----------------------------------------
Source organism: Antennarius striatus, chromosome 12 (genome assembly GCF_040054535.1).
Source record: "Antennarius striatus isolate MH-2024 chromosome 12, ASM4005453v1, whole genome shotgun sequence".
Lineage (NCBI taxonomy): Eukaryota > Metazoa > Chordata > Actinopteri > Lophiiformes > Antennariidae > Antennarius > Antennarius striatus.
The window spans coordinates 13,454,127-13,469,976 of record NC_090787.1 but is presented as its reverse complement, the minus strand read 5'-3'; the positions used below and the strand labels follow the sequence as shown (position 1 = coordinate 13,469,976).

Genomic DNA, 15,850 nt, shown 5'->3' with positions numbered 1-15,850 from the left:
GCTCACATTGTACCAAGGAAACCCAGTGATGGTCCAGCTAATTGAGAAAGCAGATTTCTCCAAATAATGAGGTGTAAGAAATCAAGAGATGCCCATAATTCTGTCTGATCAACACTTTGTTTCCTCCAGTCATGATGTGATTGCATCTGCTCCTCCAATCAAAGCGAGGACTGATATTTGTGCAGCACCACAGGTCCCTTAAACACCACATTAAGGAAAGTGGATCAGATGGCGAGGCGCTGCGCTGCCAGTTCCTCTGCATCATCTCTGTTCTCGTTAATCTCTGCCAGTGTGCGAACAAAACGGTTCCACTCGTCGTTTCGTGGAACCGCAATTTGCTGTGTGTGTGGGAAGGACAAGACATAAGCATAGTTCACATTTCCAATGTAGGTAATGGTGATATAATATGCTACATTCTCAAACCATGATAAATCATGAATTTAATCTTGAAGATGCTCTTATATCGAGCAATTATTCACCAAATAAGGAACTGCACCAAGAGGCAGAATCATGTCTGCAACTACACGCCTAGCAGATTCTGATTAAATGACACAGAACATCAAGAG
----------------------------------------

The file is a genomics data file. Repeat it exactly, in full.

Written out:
Source organism: Antennarius striatus, chromosome 12 (genome assembly GCF_040054535.1).
Source record: "Antennarius striatus isolate MH-2024 chromosome 12, ASM4005453v1, whole genome shotgun sequence".
Lineage (NCBI taxonomy): Eukaryota > Metazoa > Chordata > Actinopteri > Lophiiformes > Antennariidae > Antennarius > Antennarius striatus.
The window spans coordinates 13,454,127-13,469,976 of record NC_090787.1 but is presented as its reverse complement, the minus strand read 5'-3'; the positions used below and the strand labels follow the sequence as shown (position 1 = coordinate 13,469,976).

Genomic DNA, 15,850 nt, shown 5'->3' with positions numbered 1-15,850 from the left:
GCTCACATTGTACCAAGGAAACCCAGTGATGGTCCAGCTAATTGAGAAAGCAGATTTCTCCAAATAATGAGGTGTAAGAAATCAAGAGATGCCCATAATTCTGTCTGATCAACACTTTGTTTCCTCCAGTCATGATGTGATTGCATCTGCTCCTCCAATCAAAGCGAGGACTGATATTTGTGCAGCACCACAGGTCCCTTAAACACCACATTAAGGAAAGTGGATCAGATGGCGAGGCGCTGCGCTGCCAGTTCCTCTGCATCATCTCTGTTCTCGTTAATCTCTGCCAGTGTGCGAACAAAACGGTTCCACTCGTCGTTTCGTGGAACCGCAATTTGCTGTGTGTGTGGGAAGGACAAGACATAAGCATAGTTCACATTTCCAATGTAGGTAATGGTGATATAATATGCTACATTCTCAAACCATGATAAATCATGAATTTAATCTTGAAGATGCTCTTATATCGAGCAATTATTCACCAAATAAGGAACTGCACCAAGAGGCAGAATCATGTCTGCAACTACACGCCTAGCAGATTCTGATTAAATGACACAGAACATCAAGAG